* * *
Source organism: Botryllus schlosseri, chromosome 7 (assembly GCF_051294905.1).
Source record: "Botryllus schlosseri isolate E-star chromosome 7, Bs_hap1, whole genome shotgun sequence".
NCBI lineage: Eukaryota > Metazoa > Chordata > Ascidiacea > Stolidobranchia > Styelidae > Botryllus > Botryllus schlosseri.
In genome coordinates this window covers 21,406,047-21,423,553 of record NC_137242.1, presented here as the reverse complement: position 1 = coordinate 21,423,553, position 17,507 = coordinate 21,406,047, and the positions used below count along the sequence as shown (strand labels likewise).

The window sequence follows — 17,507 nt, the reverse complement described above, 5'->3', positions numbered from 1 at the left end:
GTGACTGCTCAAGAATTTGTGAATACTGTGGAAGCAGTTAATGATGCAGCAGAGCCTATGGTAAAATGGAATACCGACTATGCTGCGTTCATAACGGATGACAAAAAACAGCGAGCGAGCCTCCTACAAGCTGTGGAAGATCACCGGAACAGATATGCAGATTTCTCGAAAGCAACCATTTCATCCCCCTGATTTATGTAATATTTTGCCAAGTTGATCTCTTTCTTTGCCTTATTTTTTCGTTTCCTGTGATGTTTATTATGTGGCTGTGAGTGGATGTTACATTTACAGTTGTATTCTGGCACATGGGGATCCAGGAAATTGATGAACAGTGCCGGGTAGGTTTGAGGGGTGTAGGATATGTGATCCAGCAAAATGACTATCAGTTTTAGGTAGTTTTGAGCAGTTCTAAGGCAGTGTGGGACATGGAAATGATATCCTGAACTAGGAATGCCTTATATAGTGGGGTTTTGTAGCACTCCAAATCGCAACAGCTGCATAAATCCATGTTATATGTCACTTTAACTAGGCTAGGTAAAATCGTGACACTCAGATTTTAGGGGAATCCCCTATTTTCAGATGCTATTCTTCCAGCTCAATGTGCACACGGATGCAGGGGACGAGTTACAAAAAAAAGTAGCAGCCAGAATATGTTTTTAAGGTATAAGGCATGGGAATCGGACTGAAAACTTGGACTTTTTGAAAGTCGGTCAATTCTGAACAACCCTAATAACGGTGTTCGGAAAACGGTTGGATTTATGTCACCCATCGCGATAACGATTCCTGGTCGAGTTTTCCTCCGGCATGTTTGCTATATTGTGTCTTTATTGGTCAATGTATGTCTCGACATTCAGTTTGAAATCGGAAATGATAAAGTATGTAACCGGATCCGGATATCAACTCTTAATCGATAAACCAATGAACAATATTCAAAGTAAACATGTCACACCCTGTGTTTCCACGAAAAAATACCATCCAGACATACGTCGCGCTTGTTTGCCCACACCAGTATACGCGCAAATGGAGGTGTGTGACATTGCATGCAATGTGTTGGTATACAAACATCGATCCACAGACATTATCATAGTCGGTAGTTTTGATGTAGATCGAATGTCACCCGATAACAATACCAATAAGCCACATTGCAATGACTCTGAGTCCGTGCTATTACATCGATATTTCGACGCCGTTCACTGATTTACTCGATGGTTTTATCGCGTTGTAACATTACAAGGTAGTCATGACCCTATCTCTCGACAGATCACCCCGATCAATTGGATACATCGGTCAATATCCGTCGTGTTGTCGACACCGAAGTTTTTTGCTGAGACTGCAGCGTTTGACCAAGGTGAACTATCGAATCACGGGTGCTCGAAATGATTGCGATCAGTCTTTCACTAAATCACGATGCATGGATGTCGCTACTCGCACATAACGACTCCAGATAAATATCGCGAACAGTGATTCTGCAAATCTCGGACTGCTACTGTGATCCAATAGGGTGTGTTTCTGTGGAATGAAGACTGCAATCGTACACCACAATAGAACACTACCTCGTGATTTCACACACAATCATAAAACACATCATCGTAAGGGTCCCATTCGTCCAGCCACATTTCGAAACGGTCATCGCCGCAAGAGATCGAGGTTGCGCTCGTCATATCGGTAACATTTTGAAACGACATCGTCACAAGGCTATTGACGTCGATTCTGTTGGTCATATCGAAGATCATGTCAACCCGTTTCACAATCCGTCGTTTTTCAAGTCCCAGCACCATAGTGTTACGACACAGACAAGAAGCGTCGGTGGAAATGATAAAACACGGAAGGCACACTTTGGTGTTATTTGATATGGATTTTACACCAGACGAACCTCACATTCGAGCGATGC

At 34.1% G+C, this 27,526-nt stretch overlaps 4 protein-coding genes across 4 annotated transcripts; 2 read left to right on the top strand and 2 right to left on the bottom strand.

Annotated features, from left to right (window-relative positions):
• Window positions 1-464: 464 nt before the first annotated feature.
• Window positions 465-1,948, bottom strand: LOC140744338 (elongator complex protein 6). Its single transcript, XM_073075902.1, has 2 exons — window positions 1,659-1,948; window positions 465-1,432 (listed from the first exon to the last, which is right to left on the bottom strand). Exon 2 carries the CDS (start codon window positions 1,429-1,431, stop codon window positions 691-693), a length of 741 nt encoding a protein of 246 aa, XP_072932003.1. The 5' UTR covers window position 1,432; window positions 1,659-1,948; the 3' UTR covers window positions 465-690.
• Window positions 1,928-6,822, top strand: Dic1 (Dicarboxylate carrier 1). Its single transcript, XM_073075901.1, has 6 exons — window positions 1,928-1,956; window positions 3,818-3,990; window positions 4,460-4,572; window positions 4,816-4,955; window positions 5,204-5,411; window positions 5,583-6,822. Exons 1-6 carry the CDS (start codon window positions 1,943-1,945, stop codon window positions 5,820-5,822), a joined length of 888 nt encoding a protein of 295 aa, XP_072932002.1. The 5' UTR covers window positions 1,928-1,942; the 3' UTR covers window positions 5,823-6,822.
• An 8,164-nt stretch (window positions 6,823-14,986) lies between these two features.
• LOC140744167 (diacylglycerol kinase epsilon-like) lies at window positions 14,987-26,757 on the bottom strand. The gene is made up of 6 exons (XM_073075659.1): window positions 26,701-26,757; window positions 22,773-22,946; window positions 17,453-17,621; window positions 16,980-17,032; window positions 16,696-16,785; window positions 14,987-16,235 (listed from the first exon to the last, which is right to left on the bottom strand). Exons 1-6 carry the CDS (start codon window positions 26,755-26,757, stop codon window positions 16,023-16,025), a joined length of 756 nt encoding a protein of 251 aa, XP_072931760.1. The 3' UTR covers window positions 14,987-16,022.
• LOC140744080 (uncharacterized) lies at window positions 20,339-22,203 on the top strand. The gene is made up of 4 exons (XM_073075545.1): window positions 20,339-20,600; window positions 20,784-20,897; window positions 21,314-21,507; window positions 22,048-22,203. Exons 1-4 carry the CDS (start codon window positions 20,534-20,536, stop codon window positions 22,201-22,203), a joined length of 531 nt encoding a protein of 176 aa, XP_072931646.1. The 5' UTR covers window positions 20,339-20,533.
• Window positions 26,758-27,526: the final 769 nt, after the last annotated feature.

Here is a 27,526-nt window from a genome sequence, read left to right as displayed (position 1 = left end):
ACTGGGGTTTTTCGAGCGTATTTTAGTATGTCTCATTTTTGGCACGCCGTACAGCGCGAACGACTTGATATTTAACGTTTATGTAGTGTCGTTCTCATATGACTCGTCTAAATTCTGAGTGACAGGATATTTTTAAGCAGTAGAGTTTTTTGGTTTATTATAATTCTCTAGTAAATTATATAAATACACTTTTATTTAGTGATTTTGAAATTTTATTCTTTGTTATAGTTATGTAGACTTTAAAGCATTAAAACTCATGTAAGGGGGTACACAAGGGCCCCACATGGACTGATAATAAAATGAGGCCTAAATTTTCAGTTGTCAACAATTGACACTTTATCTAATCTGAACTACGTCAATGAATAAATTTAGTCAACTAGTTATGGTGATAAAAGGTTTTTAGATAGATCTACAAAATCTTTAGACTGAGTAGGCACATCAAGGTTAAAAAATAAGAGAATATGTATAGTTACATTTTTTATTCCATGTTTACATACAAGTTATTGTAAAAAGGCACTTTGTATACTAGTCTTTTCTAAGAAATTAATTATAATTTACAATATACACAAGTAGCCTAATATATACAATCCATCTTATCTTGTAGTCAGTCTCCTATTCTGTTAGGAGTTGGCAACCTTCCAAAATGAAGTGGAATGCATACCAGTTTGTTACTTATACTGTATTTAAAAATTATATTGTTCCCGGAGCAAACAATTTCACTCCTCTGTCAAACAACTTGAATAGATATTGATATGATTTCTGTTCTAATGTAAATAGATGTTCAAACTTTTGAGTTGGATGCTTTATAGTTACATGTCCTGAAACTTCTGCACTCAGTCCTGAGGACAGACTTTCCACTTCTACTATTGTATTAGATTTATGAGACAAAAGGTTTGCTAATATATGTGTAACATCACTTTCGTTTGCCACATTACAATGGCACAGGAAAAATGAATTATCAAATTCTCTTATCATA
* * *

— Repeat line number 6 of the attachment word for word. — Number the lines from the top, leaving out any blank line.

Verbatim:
GTGACTGCTCAAGAATTTGTGAATACTGTGGAAGCAGTTAATGATGCAGCAGAGCCTATGGTAAAATGGAATACCGACTATGCTGCGTTCATAACGGATGACAAAAAACAGCGAGCGAGCCTCCTACAAGCTGTGGAAGATCACCGGAACAGATATGCAGATTTCTCGAAAGCAACCATTTCATCCCCCTGATTTATGTAATATTTTGCCAAGTTGATCTCTTTCTTTGCCTTATTTTTTCGTTTCCTGTGATGTTTATTATGTGGCTGTGAGTGGATGTTACATTTACAGTTGTATTCTGGCACATGGGGATCCAGGAAATTGATGAACAGTGCCGGGTAGGTTTGAGGGGTGTAGGATATGTGATCCAGCAAAATGACTATCAGTTTTAGGTAGTTTTGAGCAGTTCTAAGGCAGTGTGGGACATGGAAATGATATCCTGAACTAGGAATGCCTTATATAGTGGGGTTTTGTAGCACTCCAAATCGCAACAGCTGCATAAATCCATGTTATATGTCACTTTAACTAGGCTAGGTAAAATCGTGACACTCAGATTTTAGGGGAATCCCCTATTTTCAGATGCTATTCTTCCAGCTCAATGTGCACACGGATGCAGGGGACGAGTTACAAAAAAAAGTAGCAGCCAGAATATGTTTTTAAGGTATAAGGCATGGGAATCGGACTGAAAACTTGGACTTTTTGAAAGTCGGTCAATTCTGAACAACCCTAATAACGGTGTTCGGAAAACGGTTGGATTTATGTCACCCATCGCGATAACGATTCCTGGTCGAGTTTTCCTCCGGCATGTTTGCTATATTGTGTCTTTATTGGTCAATGTATGTCTCGACATTCAGTTTGAAATCGGAAATGATAAAGTATGTAACCGGATCCGGATATCAACTCTTAATCGATAAACCAATGAACAATATTCAAAGTAAACATGTCACACCCTGTGTTTCCACGAAAAAATACCATCCAGACATACGTCGCGCTTGTTTGCCCACACCAGTATACGCGCAAATGGAGGTGTGTGACATTGCATGCAATGTGTTGGTATACAAACATCGATCCACAGACATTATCATAGTCGGTAGTTTTGATGTAGATCGAATGTCACCCGATAACAATACCAATAAGCCACATTGCAATGACTCTGAGTCCGTGCTATTACATCGATATTTCGACGCCGTTCACTGATTTACTCGATGGTTTTATCGCGTTGTAACATTACAAGGTAGTCATGACCCTATCTCTCGACAGATCACCCCGATCAATTGGATACATCGGTCAATATCCGTCGTGTTGTCGACACCGAAGTTTTTTGCTGAGACTGCAGCGTTTGACCAAGGTGAACTATCGAATCACGGGTGCTCGAAATGATTGCGATCAGTCTTTCACTAAATCACGATGCATGGATGTCGCTACTCGCACATAACGACTCCAGATAAATATCGCGAACAGTGATTCTGCAAATCTCGGACTGCTACTGTGATCCAATAGGGTGTGTTTCTGTGGAATGAAGACTGCAATCGTACACCACAATAGAACACTACCTCGTGATTTCACACACAATCATAAAACACATCATCGTAAGGGTCCCATTCGTCCAGCCACATTTCGAAACGGTCATCGCCGCAAGAGATCGAGGTTGCGCTCGTCATATCGGTAACATTTTGAAACGACATCGTCACAAGGCTATTGACGTCGATTCTGTTGGTCATATCGAAGATCATGTCAACCCGTTTCACAATCCGTCGTTTTTCAAGTCCCAGCACCATAGTGTTACGACACAGACAAGAAGCGTCGGTGGAAATGATAAAACACGGAAGGCACACTTTGGTGTTATTTGATATGGATTTTACACCAGACGAACCTCACATTCGAGCGATGC